sand

The Columbia Encyclopedia, 6th ed.

sand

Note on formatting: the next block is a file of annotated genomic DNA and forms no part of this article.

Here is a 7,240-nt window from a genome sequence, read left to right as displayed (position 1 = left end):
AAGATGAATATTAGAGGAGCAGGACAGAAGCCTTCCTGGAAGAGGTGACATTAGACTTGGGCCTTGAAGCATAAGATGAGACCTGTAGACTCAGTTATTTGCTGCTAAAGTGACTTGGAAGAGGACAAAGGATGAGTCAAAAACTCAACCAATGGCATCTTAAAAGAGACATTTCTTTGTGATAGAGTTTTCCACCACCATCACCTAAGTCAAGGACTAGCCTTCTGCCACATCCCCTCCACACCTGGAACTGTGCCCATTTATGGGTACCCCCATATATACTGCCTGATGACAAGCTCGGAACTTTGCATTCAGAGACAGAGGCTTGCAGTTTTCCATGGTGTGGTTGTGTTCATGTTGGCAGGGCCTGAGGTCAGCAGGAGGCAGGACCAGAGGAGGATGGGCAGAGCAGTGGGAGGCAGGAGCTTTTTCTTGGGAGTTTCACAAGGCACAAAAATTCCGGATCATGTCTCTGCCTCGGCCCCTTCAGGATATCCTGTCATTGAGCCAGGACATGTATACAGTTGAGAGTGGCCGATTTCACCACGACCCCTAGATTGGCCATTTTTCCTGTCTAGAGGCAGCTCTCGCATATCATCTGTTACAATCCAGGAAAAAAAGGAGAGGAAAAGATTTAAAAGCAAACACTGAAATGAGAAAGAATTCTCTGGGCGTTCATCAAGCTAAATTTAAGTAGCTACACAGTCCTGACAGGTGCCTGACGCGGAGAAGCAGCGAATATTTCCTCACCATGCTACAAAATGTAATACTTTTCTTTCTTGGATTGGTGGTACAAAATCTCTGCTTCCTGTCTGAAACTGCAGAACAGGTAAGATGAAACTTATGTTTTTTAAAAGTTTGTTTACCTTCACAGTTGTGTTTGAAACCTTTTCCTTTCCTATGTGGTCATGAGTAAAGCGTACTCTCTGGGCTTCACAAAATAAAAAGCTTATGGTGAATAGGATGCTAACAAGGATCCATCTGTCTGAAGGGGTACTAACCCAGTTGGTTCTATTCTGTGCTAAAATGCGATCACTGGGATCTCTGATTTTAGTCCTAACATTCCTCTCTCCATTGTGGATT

sand, rock material occurring in the form of loose, rounded or angular grains, varying in size from .06 mm to 2 mm in diameter, the particles being smaller than those of gravel and larger than those of silt or clay. Sand is formed as a result of the weathering and decomposition of igneous, sedimentary, or metamorphic rocks. Its most abundant mineral constituent is silica, usually in the form of quartz, and many deposits are composed almost exclusively of quartz grains. Many other minerals, however, are often present in small quantities, e.g., the amphiboles, the pyroxenes, olivine, glauconite, clay, the feldspars, the micas, iron compounds, zircon, garnet, tourmaline, titanite, corundum, and topaz. Some sands—e.g., coral sands, shell sands, and foraminiferal sands—are organic in origin. Sand grains may be rounded or more or less angular, and differences in shape and size account chiefly for differences in such important properties as porosity (proportion of interstices to the total mass), permeability to gases and liquids, and viscosity, or resistance to flow. Permeability and viscosity are also affected by the proportion of clayey matter present. The chief agents in accumulating sands into deposits are winds, rivers, waves, and glaciers; sand deposits are classified according to origin as fluviatile, lacustrine, glacial, marine, and eolian. The most extensive superficial deposits are seen in the desert and on beaches. The surface of a sand deposit may be level or very gently sloping, or the sand may be gathered by wind action into ridges called dunes. Sandstone and quartzite rocks are indurated masses of sand, and sand deposits are sometimes formed by the weathering of sandstone and quartzite formations. Sand is used extensively in the manufacture of bricks, mortar, cement, concrete, plasters, paving materials, and refractory materials. It is also used in the metallurgical industry, in the filtration of water, in pottery making, in glassmaking, in the manufacture of explosives, and as an abrasive. Other industrial uses are numerous. Although soils entirely composed of sand are too dry and too lacking in nourishment for the growth of plants, a soil that is to some extent sandy (a "light" soil) is favorable to certain types of agriculture and horticulture, as it permits the free movement of air in the soil, offers less resistance than a clay soil to growing roots, improves drainage, and increases ease of cultivation. Sand to which nutrient solutions have been added is often used in soilless gardening.

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